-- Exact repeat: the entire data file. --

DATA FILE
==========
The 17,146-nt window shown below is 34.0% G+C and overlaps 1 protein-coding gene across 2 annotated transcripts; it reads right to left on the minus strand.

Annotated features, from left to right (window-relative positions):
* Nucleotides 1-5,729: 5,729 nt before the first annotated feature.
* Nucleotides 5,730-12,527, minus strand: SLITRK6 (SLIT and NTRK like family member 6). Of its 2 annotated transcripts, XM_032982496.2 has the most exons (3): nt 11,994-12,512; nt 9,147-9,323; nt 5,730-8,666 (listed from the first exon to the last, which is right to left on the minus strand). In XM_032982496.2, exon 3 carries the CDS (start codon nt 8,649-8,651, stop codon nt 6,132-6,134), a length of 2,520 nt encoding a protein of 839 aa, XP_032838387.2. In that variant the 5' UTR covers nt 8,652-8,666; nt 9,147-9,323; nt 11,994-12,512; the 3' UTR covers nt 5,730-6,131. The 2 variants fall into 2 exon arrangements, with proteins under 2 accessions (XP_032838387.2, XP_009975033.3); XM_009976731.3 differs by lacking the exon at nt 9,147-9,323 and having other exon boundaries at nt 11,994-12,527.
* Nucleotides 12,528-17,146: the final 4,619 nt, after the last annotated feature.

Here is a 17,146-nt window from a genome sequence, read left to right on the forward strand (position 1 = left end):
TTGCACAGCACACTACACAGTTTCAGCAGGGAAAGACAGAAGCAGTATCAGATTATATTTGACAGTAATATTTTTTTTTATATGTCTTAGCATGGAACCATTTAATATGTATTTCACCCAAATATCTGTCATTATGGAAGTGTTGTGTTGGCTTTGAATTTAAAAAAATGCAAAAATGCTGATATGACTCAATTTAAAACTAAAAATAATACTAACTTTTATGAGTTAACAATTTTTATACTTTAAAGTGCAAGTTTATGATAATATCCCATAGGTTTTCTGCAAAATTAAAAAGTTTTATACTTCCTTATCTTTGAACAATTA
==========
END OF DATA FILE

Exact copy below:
The 17,146-nt window shown below is 34.0% G+C and overlaps 1 protein-coding gene across 2 annotated transcripts; it reads right to left on the minus strand.

Annotated features, from left to right (window-relative positions):
* Nucleotides 1-5,729: 5,729 nt before the first annotated feature.
* Nucleotides 5,730-12,527, minus strand: SLITRK6 (SLIT and NTRK like family member 6). Of its 2 annotated transcripts, XM_032982496.2 has the most exons (3): nt 11,994-12,512; nt 9,147-9,323; nt 5,730-8,666 (listed from the first exon to the last, which is right to left on the minus strand). In XM_032982496.2, exon 3 carries the CDS (start codon nt 8,649-8,651, stop codon nt 6,132-6,134), a length of 2,520 nt encoding a protein of 839 aa, XP_032838387.2. In that variant the 5' UTR covers nt 8,652-8,666; nt 9,147-9,323; nt 11,994-12,512; the 3' UTR covers nt 5,730-6,131. The 2 variants fall into 2 exon arrangements, with proteins under 2 accessions (XP_032838387.2, XP_009975033.3); XM_009976731.3 differs by lacking the exon at nt 9,147-9,323 and having other exon boundaries at nt 11,994-12,527.
* Nucleotides 12,528-17,146: the final 4,619 nt, after the last annotated feature.

Here is a 17,146-nt window from a genome sequence, read left to right on the forward strand (position 1 = left end):
TTGCACAGCACACTACACAGTTTCAGCAGGGAAAGACAGAAGCAGTATCAGATTATATTTGACAGTAATATTTTTTTTTATATGTCTTAGCATGGAACCATTTAATATGTATTTCACCCAAATATCTGTCATTATGGAAGTGTTGTGTTGGCTTTGAATTTAAAAAAATGCAAAAATGCTGATATGACTCAATTTAAAACTAAAAATAATACTAACTTTTATGAGTTAACAATTTTTATACTTTAAAGTGCAAGTTTATGATAATATCCCATAGGTTTTCTGCAAAATTAAAAAGTTTTATACTTCCTTATCTTTGAACAATTA